Children’s magazine editor shot dead in robbery bid
KARACHI: An educationist and editor of a children’s magazine, Shamoon Qaiser, was shot dead by robbers on Saturday night after he had withdrawn money from an automated teller machine (ATM) at Nagan Chowrangi.
The 30-year-old victim, who had married only a year ago, had reportedly resisted the robbery bid outside the ATM booth at a branch of Meezan Bank. “They fired two aerial shots when he refused to give in, but he appeared unmoved and kept walking towards his motorcycle,” an eyewitness told The Express Tribune. “He was shot from behind just as he sat on his motorcycle and switched on the ignition.”
The bullet pierced from the rear and exited Qaiser’s body through the abdomen, stated the medico-legal report.
An ambulance rushed him to Abbasi Shaheed Hospital where he succumbed to the injury.
On his way to the hospital, the victim called his editor-in-chief and informed him about the incident. “He told me that the robbers had shot him outside the ATM at Nagan Chowrangi,” said Najeeb Ahmed Hanfi.
The police believe, however, that the victim was killed in an incident of target killing due to his affiliation with the Jamaat-e-Islami. “He was being chased by the assailants, who ultimately caught up with him near the ATM,” said Sir Syed police SHO Jamal Laghari. “Our investigation suggests that the money he withdrew from the ATM had nothing to do with the incident.”
A literary casualty
When the V Shine World, the house of popular tri-lingual children’s web portal and monthly children magazine in English, decided to expand with the launch of an Urdu children’s magazine, tilted Jugmug Taare, Qaiser was entrusted with the responsibility of being its editor.
Earlier, he had been working as editor of another popular Urdu children’s magazine, titled Saathi, from 2010 till 2013.
For the last six years, the deceased was also associated with campus nine of the Usman Public School as science teacher for grade four and five students. “I will never be able to forget him in my lifetime; the way he used to smile, the way he talked and the way he used to plan for our better future,” said one of his students, Chaudhry Basit.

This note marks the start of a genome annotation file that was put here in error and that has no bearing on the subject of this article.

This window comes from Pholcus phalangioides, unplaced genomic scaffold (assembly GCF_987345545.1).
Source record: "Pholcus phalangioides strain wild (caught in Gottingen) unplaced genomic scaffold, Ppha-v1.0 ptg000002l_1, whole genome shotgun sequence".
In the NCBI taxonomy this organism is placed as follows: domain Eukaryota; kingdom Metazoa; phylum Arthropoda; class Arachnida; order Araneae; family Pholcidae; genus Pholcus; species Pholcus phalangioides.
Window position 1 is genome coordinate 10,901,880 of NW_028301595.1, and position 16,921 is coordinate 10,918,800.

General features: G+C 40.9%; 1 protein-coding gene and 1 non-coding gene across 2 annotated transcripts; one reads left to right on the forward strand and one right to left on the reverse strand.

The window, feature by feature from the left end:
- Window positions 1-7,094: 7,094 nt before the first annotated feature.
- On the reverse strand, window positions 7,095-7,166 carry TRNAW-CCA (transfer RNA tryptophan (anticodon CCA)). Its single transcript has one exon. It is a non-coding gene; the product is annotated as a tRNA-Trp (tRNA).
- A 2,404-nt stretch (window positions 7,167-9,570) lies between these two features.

“I used to think I was one of his few best friends, but hundreds of gloomy faces and tear-filled eyes at the hospital told me that he was loved by all. They were all his best friends,” said Muhammad Saad Salman.
“Shamoon [Qaiser] had dedicated his life for better grooming and education of children,” said Fasihullah Hussaini, who worked with Qaiser in preparing the training curriculum for teachers at the orphan support programme of the Helping Hand, a global humanitarian relief and development organisation. “For the curriculum, he tirelessly surveyed Sindh, Balochistan and Khyber-Pakhtunkhwa to evaluate the psychological behavior and understanding levels of the school children.”
It was his passion for education that, after getting a Master’s degree in economics and finance, Qaiser went for another post-graduation in education. He had recently enrolled himself at Iqra University for an MPhil degree in education.
He was laid to rest on Sunday after the funeral prayers at Al Huda mosque in North Karachi.